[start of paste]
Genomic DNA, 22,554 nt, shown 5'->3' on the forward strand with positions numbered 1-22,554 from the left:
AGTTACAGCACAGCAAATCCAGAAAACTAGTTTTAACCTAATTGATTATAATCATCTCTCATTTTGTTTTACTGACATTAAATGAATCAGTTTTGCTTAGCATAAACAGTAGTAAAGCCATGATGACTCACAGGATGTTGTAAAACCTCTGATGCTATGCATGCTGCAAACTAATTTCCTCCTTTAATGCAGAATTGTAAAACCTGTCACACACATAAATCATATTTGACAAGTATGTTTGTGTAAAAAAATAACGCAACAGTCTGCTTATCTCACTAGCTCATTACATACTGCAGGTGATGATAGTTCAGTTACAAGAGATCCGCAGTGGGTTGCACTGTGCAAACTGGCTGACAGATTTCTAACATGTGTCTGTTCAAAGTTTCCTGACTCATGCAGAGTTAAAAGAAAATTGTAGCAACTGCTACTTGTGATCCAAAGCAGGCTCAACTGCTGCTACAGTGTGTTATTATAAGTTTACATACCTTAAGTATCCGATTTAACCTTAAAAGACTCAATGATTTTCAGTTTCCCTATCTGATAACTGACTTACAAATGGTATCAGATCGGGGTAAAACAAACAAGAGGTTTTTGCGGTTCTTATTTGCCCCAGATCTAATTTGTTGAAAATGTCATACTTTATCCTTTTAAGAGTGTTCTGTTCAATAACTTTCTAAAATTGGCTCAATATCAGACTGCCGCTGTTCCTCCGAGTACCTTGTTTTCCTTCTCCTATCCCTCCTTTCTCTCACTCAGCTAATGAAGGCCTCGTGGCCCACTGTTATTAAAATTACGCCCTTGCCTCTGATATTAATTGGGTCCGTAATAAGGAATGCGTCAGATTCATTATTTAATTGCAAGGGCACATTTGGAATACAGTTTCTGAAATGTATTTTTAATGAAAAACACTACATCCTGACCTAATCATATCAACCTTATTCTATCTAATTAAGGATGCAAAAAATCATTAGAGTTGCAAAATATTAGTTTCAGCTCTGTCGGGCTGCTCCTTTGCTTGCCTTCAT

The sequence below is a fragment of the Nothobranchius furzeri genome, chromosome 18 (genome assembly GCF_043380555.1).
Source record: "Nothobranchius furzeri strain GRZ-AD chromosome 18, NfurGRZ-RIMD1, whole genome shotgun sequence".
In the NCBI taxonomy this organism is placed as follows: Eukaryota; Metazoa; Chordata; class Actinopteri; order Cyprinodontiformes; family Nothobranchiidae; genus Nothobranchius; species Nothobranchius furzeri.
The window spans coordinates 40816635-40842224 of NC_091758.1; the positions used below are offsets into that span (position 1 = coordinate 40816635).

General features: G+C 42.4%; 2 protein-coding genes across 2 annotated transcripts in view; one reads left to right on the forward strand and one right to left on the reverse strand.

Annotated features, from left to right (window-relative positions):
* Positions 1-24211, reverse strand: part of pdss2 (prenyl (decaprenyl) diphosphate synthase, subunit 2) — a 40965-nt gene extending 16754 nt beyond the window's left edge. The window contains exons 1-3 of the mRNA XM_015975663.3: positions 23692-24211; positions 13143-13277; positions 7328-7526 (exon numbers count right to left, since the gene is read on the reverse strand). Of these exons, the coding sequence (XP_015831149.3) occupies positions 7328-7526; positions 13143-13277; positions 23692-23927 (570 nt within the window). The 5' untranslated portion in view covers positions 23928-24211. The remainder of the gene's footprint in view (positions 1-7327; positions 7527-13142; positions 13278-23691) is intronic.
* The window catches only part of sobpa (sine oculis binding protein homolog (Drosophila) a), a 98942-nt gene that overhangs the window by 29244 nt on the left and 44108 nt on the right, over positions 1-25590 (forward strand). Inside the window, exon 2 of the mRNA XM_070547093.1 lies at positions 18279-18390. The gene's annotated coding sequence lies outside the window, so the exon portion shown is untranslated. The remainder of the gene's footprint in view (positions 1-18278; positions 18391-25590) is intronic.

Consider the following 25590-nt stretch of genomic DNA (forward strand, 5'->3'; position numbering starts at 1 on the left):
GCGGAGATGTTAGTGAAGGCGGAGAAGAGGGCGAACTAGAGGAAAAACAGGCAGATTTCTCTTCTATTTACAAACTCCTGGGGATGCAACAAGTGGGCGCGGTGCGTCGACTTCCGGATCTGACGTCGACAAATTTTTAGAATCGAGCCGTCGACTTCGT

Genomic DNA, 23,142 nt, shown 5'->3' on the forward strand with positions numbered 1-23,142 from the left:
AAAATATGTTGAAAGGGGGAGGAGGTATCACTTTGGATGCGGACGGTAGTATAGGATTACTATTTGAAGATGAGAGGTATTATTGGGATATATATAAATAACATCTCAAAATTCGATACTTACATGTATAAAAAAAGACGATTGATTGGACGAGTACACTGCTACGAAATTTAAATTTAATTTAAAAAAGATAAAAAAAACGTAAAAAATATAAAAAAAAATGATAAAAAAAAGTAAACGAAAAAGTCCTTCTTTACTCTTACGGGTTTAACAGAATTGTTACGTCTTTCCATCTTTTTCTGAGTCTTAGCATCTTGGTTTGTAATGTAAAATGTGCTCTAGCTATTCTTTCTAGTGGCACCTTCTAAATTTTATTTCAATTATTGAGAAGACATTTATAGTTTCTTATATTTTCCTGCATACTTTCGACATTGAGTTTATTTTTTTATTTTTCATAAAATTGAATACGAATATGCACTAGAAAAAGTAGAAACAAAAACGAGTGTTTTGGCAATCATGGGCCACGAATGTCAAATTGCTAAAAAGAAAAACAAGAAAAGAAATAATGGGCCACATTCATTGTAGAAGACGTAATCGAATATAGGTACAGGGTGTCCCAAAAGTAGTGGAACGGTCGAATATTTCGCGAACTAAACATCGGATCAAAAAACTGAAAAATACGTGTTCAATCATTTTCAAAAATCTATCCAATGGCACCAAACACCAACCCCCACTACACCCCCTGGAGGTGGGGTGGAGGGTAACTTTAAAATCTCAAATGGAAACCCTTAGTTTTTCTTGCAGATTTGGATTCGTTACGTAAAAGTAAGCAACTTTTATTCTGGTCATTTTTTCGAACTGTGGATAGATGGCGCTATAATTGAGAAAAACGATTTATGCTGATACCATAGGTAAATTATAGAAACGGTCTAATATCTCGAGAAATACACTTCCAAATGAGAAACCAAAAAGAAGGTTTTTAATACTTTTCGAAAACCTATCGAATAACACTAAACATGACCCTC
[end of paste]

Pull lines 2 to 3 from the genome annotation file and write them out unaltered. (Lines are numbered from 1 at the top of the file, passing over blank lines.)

AGTTACAGCACAGCAAATCCAGAAAACTAGTTTTAACCTAATTGATTATAATCATCTCTCATTTTGTTTTACTGACATTAAATGAATCAGTTTTGCTTAGCATAAACAGTAGTAAAGCCATGATGACTCACAGGATGTTGTAAAACCTCTGATGCTATGCATGCTGCAAACTAATTTCCTCCTTTAATGCAGAATTGTAAAACCTGTCACACACATAAATCATATTTGACAAGTATGTTTGTGTAAAAAAATAACGCAACAGTCTGCTTATCTCACTAGCTCATTACATACTGCAGGTGATGATAGTTCAGTTACAAGAGATCCGCAGTGGGTTGCACTGTGCAAACTGGCTGACAGATTTCTAACATGTGTCTGTTCAAAGTTTCCTGACTCATGCAGAGTTAAAAGAAAATTGTAGCAACTGCTACTTGTGATCCAAAGCAGGCTCAACTGCTGCTACAGTGTGTTATTATAAGTTTACATACCTTAAGTATCCGATTTAACCTTAAAAGACTCAATGATTTTCAGTTTCCCTATCTGATAACTGACTTACAAATGGTATCAGATCGGGGTAAAACAAACAAGAGGTTTTTGCGGTTCTTATTTGCCCCAGATCTAATTTGTTGAAAATGTCATACTTTATCCTTTTAAGAGTGTTCTGTTCAATAACTTTCTAAAATTGGCTCAATATCAGACTGCCGCTGTTCCTCCGAGTACCTTGTTTTCCTTCTCCTATCCCTCCTTTCTCTCACTCAGCTAATGAAGGCCTCGTGGCCCACTGTTATTAAAATTACGCCCTTGCCTCTGATATTAATTGGGTCCGTAATAAGGAATGCGTCAGATTCATTATTTAATTGCAAGGGCACATTTGGAATACAGTTTCTGAAATGTATTTTTAATGAAAAACACTACATCCTGACCTAATCATATCAACCTTATTCTATCTAATTAAGGATGCAAAAAATCATTAGAGTTGCAAAATATTAGTTTCAGCTCTGTCGGGCTGCTCCTTTGCTTGCCTTCAT

The sequence below is a fragment of the Nothobranchius furzeri genome, chromosome 18 (genome assembly GCF_043380555.1).